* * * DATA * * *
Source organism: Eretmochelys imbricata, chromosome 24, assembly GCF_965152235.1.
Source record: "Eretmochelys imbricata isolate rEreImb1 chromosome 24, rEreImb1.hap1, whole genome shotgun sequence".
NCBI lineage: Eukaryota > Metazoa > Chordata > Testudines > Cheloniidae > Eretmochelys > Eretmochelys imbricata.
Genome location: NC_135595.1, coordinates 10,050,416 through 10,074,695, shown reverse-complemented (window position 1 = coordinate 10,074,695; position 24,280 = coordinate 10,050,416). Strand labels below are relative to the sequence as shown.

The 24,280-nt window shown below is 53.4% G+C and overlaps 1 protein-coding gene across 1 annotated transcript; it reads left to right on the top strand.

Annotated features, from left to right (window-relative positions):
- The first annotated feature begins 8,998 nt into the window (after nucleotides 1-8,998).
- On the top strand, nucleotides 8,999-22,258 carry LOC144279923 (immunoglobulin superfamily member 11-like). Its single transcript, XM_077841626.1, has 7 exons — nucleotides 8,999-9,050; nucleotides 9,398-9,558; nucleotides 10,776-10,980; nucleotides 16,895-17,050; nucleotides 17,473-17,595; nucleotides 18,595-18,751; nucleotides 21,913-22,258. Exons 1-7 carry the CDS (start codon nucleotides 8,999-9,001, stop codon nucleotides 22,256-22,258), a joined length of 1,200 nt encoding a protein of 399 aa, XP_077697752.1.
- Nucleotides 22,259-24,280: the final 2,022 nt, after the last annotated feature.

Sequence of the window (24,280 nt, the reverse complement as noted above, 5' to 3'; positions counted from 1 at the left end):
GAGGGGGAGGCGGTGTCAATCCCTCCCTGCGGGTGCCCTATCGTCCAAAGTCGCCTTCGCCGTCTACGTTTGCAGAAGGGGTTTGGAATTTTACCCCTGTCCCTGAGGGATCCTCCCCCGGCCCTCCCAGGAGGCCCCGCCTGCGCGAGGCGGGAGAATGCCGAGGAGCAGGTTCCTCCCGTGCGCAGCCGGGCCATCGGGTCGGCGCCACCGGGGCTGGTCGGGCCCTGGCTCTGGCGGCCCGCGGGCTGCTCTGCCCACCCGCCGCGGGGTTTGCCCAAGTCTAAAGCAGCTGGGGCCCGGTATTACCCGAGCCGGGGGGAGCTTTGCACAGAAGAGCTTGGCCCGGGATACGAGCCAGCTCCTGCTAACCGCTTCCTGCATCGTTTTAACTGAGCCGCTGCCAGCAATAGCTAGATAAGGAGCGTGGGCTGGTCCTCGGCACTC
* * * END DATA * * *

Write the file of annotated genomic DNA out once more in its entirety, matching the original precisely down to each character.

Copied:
Source organism: Eretmochelys imbricata, chromosome 24, assembly GCF_965152235.1.
Source record: "Eretmochelys imbricata isolate rEreImb1 chromosome 24, rEreImb1.hap1, whole genome shotgun sequence".
NCBI lineage: Eukaryota > Metazoa > Chordata > Testudines > Cheloniidae > Eretmochelys > Eretmochelys imbricata.
Genome location: NC_135595.1, coordinates 10,050,416 through 10,074,695, shown reverse-complemented (window position 1 = coordinate 10,074,695; position 24,280 = coordinate 10,050,416). Strand labels below are relative to the sequence as shown.

The 24,280-nt window shown below is 53.4% G+C and overlaps 1 protein-coding gene across 1 annotated transcript; it reads left to right on the top strand.

Annotated features, from left to right (window-relative positions):
- The first annotated feature begins 8,998 nt into the window (after nucleotides 1-8,998).
- On the top strand, nucleotides 8,999-22,258 carry LOC144279923 (immunoglobulin superfamily member 11-like). Its single transcript, XM_077841626.1, has 7 exons — nucleotides 8,999-9,050; nucleotides 9,398-9,558; nucleotides 10,776-10,980; nucleotides 16,895-17,050; nucleotides 17,473-17,595; nucleotides 18,595-18,751; nucleotides 21,913-22,258. Exons 1-7 carry the CDS (start codon nucleotides 8,999-9,001, stop codon nucleotides 22,256-22,258), a joined length of 1,200 nt encoding a protein of 399 aa, XP_077697752.1.
- Nucleotides 22,259-24,280: the final 2,022 nt, after the last annotated feature.

Sequence of the window (24,280 nt, the reverse complement as noted above, 5' to 3'; positions counted from 1 at the left end):
GAGGGGGAGGCGGTGTCAATCCCTCCCTGCGGGTGCCCTATCGTCCAAAGTCGCCTTCGCCGTCTACGTTTGCAGAAGGGGTTTGGAATTTTACCCCTGTCCCTGAGGGATCCTCCCCCGGCCCTCCCAGGAGGCCCCGCCTGCGCGAGGCGGGAGAATGCCGAGGAGCAGGTTCCTCCCGTGCGCAGCCGGGCCATCGGGTCGGCGCCACCGGGGCTGGTCGGGCCCTGGCTCTGGCGGCCCGCGGGCTGCTCTGCCCACCCGCCGCGGGGTTTGCCCAAGTCTAAAGCAGCTGGGGCCCGGTATTACCCGAGCCGGGGGGAGCTTTGCACAGAAGAGCTTGGCCCGGGATACGAGCCAGCTCCTGCTAACCGCTTCCTGCATCGTTTTAACTGAGCCGCTGCCAGCAATAGCTAGATAAGGAGCGTGGGCTGGTCCTCGGCACTC